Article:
Letters to the Editor - May 3

April 30, 2011

Judge Boone has given of himself willingly, unreservedly

To the editor:

A good judge gives the citizens of his community more than his time; he gives his heart and soul and life's energies. If he does his job correctly, he is always giving up a part of himself — sometimes to his detriment — until there is no more to give.

Something must be done to get six-month to one-year sabbaticals for all Maryland judges every 10 years of service. Retired judges could fill in while a judge is on sabbatical.

A number of years ago, I wrote a letter to Chief Judge Murphy of the Maryland Court of Appeals about the need to initiate a sabbatical program for the Maryland judiciary. He wrote me back at the time agreeing that it was a good idea, but he did not have the funds in the budget to do it.  

We must do it, and whatever it costs is the price we must pay to keep good judges on the bench and protect their physical and emotional health.

We have to realize that a judge — a good judge — sometimes wakes up at 4 a.m. replaying a difficult and emotionally loaded case over in his mind or thinking of a matter he knows is scheduled on the docket to come before him that day.

W. Kennedy Boone III has been a good judge, exemplifying Shakespeare's observation that "earthly power doth show likest God's when mercy seasons justice." He has a quick intellect, he's respected by lawyers and his legendary sense of humor lightens the courtroom and has traditionally been his sword and his shield.

When Boone, currently on a leave of absence recommended by the Maryland Commission on Judicial Disabilities, returns to the bench prior to his mandatory retirement under Maryland law when he reaches age 70 next year, let's give him the respectful sendoff and homage he deserves. He has given of himself willingly and unreservedly to all of you and his fellow jurists and he has done so to his own detriment. Have you ever found yourself doing the same for those you love?

R. Martin Palmer


'Illegal' was key word  in immigrant tuition decision

To the editor:

This is in response to the April 25 editorial with the headline "Immigrant students have a right to learn." Yes they do, but not illegal immigrants. Let's set the correct tone at the outset.

I won't reiterate all of the writer's arguments for allowing this bill; they have no merit. We are talking "illegal."

Here are key expressions: "wedge issue by callous politicians," "sky-is-falling cries," "nothing worrisome about this measure" and "bill has been subjected to purposeful distortion."

These are expressions applicable to all opposed to the bill, thus spoken like a true liberal Democrat who lays the blame on everything and everyone except where it should be placed. Even the headline misleads, so the reader gets the feeling we are talking about immigrants period and not illegals.

The article argues that these students must complete high school and two years of community college, and their parents must pay taxes. But most illegal immigrants are at the bottom of the pay scale. Further, these students are totally Americanized, speaking the language just like anyone naturalized. Yes, but they haven't applied for citizenship. Many around the world would love to come to America and partake of its blessings. Why are these students given that opportunity above all others?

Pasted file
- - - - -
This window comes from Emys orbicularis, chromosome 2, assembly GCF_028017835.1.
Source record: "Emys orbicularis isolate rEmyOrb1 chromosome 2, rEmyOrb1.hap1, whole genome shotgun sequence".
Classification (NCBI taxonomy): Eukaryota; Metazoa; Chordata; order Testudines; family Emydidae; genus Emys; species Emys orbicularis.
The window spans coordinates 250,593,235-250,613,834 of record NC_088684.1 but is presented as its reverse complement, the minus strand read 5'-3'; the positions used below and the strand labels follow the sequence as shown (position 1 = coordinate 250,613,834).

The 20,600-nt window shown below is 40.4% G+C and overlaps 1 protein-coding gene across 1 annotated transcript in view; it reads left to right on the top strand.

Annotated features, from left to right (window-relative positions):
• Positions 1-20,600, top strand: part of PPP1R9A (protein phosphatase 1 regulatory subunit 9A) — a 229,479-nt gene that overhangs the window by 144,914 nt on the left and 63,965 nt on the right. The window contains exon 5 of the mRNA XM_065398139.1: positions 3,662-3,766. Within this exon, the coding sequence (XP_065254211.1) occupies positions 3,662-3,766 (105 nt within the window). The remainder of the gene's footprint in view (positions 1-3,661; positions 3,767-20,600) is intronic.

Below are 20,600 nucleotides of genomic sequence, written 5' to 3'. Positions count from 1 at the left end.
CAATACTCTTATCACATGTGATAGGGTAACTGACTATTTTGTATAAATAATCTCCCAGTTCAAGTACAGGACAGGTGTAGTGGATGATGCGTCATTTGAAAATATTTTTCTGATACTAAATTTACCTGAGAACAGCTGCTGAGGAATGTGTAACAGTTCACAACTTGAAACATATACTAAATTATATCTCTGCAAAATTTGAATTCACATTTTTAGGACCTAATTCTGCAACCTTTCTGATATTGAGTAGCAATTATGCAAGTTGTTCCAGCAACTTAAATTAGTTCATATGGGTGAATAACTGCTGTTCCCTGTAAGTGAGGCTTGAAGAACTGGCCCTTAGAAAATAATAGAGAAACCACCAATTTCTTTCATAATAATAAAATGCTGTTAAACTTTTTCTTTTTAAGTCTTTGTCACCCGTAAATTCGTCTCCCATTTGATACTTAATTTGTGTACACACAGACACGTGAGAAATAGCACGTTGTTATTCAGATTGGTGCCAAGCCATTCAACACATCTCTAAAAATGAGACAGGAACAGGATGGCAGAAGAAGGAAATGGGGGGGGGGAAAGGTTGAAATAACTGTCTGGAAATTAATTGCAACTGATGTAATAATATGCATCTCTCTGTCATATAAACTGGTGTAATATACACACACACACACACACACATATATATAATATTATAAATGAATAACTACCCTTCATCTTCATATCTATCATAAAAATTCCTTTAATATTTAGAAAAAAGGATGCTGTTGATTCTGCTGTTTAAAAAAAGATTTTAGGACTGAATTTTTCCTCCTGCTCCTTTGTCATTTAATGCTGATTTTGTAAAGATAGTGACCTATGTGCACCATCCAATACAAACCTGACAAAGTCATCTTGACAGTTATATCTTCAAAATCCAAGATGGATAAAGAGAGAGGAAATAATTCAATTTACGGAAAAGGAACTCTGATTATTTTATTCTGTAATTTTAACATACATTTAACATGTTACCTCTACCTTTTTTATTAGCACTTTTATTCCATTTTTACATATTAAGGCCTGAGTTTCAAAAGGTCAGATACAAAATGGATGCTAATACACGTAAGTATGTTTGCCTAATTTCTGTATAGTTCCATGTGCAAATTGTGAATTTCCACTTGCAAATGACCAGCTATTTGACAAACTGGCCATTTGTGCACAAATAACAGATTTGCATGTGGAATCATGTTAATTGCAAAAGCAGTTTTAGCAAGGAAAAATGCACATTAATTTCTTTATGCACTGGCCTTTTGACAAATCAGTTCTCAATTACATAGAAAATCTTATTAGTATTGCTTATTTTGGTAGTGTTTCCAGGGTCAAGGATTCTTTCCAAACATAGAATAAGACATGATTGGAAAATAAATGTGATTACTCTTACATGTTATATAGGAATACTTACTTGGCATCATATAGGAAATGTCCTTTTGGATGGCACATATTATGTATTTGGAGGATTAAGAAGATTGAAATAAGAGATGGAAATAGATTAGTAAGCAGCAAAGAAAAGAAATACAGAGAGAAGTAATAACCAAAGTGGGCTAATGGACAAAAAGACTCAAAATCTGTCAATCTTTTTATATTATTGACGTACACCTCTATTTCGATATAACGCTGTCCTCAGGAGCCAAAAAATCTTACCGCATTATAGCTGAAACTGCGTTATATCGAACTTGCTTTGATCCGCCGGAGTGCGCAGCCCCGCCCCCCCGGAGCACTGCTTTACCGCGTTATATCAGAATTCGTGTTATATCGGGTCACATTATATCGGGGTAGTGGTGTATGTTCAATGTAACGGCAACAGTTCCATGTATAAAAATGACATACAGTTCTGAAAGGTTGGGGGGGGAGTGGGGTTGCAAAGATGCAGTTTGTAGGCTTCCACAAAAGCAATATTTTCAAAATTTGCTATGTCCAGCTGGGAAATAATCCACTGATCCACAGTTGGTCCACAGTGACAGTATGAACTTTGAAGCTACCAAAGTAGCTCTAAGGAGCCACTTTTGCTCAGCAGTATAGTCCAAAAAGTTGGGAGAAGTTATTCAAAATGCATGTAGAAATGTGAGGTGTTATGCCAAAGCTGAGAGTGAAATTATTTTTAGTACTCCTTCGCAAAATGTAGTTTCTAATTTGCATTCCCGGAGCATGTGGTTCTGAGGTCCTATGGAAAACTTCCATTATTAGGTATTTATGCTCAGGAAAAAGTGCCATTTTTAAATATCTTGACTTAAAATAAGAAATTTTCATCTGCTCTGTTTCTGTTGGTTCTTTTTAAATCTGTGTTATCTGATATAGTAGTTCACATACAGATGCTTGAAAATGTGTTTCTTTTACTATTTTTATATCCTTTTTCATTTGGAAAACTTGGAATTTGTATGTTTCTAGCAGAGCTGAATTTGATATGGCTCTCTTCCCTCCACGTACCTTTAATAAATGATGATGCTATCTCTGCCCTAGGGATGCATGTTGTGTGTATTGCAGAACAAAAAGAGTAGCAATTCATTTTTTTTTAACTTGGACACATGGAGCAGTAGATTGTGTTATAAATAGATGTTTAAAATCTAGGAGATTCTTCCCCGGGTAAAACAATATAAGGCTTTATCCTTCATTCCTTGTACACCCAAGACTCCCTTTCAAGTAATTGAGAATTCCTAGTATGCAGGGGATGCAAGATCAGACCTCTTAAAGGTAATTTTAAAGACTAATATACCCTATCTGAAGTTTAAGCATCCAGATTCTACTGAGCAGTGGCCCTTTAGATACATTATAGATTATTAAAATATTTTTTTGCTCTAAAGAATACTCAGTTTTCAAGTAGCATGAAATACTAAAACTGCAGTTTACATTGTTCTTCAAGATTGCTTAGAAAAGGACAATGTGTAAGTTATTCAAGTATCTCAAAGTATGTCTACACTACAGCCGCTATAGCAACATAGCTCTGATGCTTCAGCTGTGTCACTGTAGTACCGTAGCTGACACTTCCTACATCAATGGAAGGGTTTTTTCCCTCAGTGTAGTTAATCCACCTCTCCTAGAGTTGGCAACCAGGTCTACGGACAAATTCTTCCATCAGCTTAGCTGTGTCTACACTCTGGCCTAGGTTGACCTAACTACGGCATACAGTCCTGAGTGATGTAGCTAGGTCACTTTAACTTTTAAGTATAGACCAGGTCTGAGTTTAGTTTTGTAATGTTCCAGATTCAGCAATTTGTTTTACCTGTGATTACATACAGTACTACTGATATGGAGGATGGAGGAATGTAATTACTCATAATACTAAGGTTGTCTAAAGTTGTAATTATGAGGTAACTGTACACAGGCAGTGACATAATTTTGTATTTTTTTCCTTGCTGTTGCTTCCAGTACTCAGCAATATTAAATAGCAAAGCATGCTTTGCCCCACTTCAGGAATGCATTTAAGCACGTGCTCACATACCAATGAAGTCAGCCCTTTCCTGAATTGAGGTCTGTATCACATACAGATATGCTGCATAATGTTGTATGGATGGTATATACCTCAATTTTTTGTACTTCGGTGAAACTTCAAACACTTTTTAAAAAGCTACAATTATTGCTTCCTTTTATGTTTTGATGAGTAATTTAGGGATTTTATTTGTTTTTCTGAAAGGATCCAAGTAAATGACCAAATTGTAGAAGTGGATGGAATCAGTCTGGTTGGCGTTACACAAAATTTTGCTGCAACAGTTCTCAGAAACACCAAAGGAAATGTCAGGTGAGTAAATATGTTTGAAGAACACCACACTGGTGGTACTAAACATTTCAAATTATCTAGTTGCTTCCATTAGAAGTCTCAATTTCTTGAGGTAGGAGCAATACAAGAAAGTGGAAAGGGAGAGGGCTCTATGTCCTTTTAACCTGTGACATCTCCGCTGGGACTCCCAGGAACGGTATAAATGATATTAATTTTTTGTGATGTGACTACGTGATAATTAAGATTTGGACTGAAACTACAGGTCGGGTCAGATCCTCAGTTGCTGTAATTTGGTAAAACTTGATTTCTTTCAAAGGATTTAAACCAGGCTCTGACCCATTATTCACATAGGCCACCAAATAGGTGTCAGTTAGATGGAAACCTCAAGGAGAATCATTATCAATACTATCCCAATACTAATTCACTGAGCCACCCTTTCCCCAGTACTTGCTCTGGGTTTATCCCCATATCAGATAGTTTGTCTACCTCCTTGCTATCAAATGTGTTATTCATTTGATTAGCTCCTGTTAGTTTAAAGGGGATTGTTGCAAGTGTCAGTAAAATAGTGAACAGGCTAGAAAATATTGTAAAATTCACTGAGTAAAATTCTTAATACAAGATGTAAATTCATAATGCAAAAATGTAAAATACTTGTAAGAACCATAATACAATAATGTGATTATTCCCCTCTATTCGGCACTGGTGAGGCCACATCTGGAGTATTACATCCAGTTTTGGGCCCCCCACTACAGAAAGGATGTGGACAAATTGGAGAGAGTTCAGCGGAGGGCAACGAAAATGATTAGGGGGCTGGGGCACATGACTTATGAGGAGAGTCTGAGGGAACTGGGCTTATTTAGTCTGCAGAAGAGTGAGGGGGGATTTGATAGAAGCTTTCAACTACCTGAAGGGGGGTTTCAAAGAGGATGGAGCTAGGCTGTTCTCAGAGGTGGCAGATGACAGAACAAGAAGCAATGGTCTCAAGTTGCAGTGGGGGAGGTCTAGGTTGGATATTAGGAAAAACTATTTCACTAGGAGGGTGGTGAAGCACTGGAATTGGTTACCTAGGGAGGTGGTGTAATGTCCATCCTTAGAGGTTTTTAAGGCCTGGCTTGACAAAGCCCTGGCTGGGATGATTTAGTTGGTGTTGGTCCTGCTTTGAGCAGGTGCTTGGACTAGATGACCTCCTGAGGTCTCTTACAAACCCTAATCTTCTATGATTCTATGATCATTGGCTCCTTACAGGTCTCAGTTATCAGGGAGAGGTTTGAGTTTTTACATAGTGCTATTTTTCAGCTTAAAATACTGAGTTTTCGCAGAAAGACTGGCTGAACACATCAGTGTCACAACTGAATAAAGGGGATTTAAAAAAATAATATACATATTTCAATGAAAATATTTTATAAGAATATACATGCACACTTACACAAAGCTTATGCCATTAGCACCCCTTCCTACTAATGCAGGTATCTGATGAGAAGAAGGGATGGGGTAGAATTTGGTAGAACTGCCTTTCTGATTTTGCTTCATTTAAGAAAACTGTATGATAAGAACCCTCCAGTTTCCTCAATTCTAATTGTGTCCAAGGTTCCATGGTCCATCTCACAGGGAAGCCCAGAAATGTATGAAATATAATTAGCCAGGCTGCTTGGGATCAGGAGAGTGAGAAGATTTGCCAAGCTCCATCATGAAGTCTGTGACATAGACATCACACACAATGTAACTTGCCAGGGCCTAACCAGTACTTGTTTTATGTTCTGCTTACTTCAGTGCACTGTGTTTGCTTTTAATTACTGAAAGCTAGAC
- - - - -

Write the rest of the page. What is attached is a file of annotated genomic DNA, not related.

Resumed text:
I assume the person writing the piece for The Herald-Mail has a degree in journalism and a strong command of the English language. What is it about "illegal" that the writer and most Democrats don't understand? By the way, I looked up the definition of "illegal" and couldn't find any subordinate or hidden definition that allowed it to be used in the legal sense.

My understanding is that this bill makes Maryland and New York the only states granting illegal immigrants this privilege. That should really make us proud, since we are a nation of laws and we are willing to break another one. Let's give our delegates and senators a big pat on the back because the bill passed mostly along party lines.

Edward Kendall


Insurance requirements for mammograms need changed

To the editor:

The containment of health care costs is a national priority. Unfortunately, many health care professionals only give lip service to reducing the costs of health care. I have great respect for the health care professionals who not only deliver excellent health care but also try to reduce the cost of providing that excellent care. I don't have quite as much respect for the health care professionals who seldom or never look for ways to reduce the cost of health care.

I would like to address the issue of mammograms for women. The American Cancer Society's mammogram guidelines call for yearly mammogram screenings beginning at age 40 for women at average risk of breast cancer. There is nothing complicated about that guideline.

But, in some cases, including Medicare, if a woman wants her insurance company to pay for a mammogram, she has to get a doctor's order for the mammogram. Many doctors, especially the best doctors, are generally overworked and hard-pressed for time. Most women are perfectly capable of scheduling mammograms without the unnecessary bother and cost of getting orders from their doctors.

I believe that one tiny step in the war to reduce health care costs could be taken if insurance companies would pay for yearly mammogram screenings beginning at age 40 for women at average risk of breast cancer without the need to get orders from their doctors.

I await a letter to the editor from any health care professional in this area who believes that insurance companies should not adopt this practice.

Daniel Moeller


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